3 COVID outbreaks force south Edmonton hospital to divert critical patients to other facilities

The Grey Nuns Community Hospital in Mill Woods, contending with three COVID-19 outbreaks, has been placed on diversion protocols, meaning most critical patients are being redirected to other emergency departments across the city. 

Grey Nuns Community Hospital investigating possible case in ICU

COVID-19 outbreaks at the Grey Nuns Community Hospital in south Edmonton means most critical patients are being redirected to other emergency departments across the city. (CBC)

Contending with three COVID-19 outbreaks, the Grey Nuns Community Hospital in Mill Woods has been placed on diversion protocols, meaning most critical patients are being redirected to other emergency departments across the city. 

The temporary measures are expected to remain in place until at least Friday morning, Alberta Health Services said in a statement to CBC News.

The measures mean critical care patients being transported by EMS are not being accepted by the emergency department, AHS said. Ambulances are being dispatched to other emergency departments in Edmonton.

The ER remains open to other EMS patients and walk-in patients.

The hospital, managed by Covenant Health, is contending with outbreaks on three units.

Health officials are also investigating a single possible case of COVID-19 in the intensive care unit, Covenant Health said in a statement to CBC News on Thursday.

"Definitive test results are still pending" but outbreak protocols have been implemented on the unit to ensure the ongoing protection of patients and staff, the statement said.

Covenant Health said there are currently eight active cases among patients and 20 health-care workers have tested positive.

Two deaths have been connected to the outbreaks. 

"Hospital capacity remains high at all acute-care facilities across the Edmonton zone, including ICUs," Covenant Health said in the statement. 

"While demand on our ICU is significant, we continue to have capacity at the Grey Nuns and Misericordia hospital sites, and across the zone."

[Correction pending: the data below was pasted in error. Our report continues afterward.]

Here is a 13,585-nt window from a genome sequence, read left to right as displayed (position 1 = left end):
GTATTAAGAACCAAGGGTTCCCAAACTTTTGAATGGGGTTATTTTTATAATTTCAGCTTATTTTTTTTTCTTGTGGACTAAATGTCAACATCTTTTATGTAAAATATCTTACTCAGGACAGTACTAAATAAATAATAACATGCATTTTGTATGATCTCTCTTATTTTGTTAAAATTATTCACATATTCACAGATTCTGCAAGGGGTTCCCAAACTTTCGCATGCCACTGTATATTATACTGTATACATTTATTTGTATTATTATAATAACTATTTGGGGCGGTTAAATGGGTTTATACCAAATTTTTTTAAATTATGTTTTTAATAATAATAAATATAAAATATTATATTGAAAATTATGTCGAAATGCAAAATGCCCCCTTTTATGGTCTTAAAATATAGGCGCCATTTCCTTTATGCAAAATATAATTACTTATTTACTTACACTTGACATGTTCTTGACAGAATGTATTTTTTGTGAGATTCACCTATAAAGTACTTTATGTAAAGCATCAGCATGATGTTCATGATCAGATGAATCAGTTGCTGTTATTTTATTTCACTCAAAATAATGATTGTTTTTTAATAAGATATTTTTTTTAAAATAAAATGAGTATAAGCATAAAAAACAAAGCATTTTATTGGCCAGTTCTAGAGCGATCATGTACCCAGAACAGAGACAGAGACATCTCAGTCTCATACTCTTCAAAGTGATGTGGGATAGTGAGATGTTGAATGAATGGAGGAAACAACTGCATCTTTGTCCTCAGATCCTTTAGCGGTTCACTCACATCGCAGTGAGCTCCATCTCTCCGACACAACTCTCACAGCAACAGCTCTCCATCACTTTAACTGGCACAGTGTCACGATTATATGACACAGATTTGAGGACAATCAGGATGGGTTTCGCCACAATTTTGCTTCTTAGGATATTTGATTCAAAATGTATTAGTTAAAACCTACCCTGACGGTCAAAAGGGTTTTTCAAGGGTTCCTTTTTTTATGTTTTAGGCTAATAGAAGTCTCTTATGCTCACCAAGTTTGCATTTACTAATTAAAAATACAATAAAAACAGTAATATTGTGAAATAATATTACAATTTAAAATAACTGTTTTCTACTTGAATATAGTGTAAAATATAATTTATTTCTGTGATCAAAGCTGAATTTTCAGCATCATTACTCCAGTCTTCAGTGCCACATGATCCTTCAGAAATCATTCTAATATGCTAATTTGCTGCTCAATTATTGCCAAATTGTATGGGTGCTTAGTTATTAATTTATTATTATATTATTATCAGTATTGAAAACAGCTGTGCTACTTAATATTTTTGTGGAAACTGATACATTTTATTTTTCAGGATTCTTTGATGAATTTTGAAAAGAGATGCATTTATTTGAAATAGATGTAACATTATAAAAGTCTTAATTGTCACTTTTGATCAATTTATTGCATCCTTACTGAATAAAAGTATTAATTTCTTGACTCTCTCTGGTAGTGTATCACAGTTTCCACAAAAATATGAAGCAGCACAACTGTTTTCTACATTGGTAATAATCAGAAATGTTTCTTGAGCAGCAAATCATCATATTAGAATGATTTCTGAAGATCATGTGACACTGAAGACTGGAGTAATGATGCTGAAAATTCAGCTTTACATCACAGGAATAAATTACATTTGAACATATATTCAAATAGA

AHS said the diversion of critical patients is intended to ease the strain of ongoing capacity issues at the Grey Nuns, pressures which are now being felt at hospitals across the province.

Despite the cancellation of some non-emergency surgeries and other "surge measures" adopted two weeks ago, AHS said hospitals continue to respond to "significant capacity issues."

Isolation requirements mean hospitals have reduced bed capacity. Continuing care beds across the Edmonton zone are currently closed due to site outbreaks and keeping hospitals well staffed as workers fall ill or are forced into quarantine remains a challenge, AHS said.    

"This is part of a larger zone and Edmonton/Calgary issue – we are experiencing significant capacity issues across our large urban sites," said the statement from AHS spokesperson Kerry Williamson.

"There are significant pressures and demands on the healthcare system as a result of increasing COVID-19 cases.

"Capacity at Edmonton zone hospitals is regularly exceeding 120 per cent as a result of increased COVID-19 isolation demands on the health-care system. Similar capacity levels are being seen in Calgary." 

'A dramatic impact'

The diversion has put a significant strain on other emergency departments across the city, said a doctor who works at an Edmonton area hospital and spoke with CBC News on the condition that her name be kept confidential. 

"It is extremely rare to have ambulances diverted away from a hospital," the doctor said.

"In a situation where the hospitals within the Edmonton zone are at capacity or overcapacity, adding just a couple of ambulances a day can have a dramatic impact on what the other hospitals are capable of managing and dealing with." 

She said other hospitals in the region are already operating past capacity. She expects the situation will only worsen in the coming weeks. 

Without an extended lockdown to curb the spread of the virus within the community, she expects patient care will continue to suffer. 

If government health officials fail to clamp down, case numbers will escalate to where they will overwhelm health-care facilities, she said. 

"I don't think that the government is doing enough," she said. " And I think that we've already kind of missed the boat on appropriate restrictions. And now we are going to be playing catch-up." 

"This clearly indicates that we were already over capacity. And now we are going to be dealing with this spike in COVID hospitalizations and it's going to push us even further over the brink."

About the Author

Wallis Snowdon


Wallis Snowdon is a digital journalist with CBC Edmonton. She has nearly a decade of experience reporting behind her. Originally from New Brunswick, her journalism career has taken her from Nova Scotia to Fort McMurray. Share your stories with Wallis at wallis.snowdon@cbc.ca